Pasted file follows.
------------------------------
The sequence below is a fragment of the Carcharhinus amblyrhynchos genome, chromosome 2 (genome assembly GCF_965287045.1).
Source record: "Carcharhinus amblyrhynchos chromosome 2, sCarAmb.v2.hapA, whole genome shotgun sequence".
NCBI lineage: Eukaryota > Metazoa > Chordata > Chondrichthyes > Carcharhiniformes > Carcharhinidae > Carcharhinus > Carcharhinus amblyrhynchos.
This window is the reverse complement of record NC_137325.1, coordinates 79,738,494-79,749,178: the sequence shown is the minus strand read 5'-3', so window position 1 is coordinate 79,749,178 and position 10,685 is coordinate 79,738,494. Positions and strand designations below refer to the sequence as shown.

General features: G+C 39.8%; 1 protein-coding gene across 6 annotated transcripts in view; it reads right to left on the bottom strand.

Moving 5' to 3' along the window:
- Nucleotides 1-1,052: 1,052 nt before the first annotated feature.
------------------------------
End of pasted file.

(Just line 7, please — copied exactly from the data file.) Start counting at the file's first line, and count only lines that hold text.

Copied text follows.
- Nucleotides 1-1,052: 1,052 nt before the first annotated feature.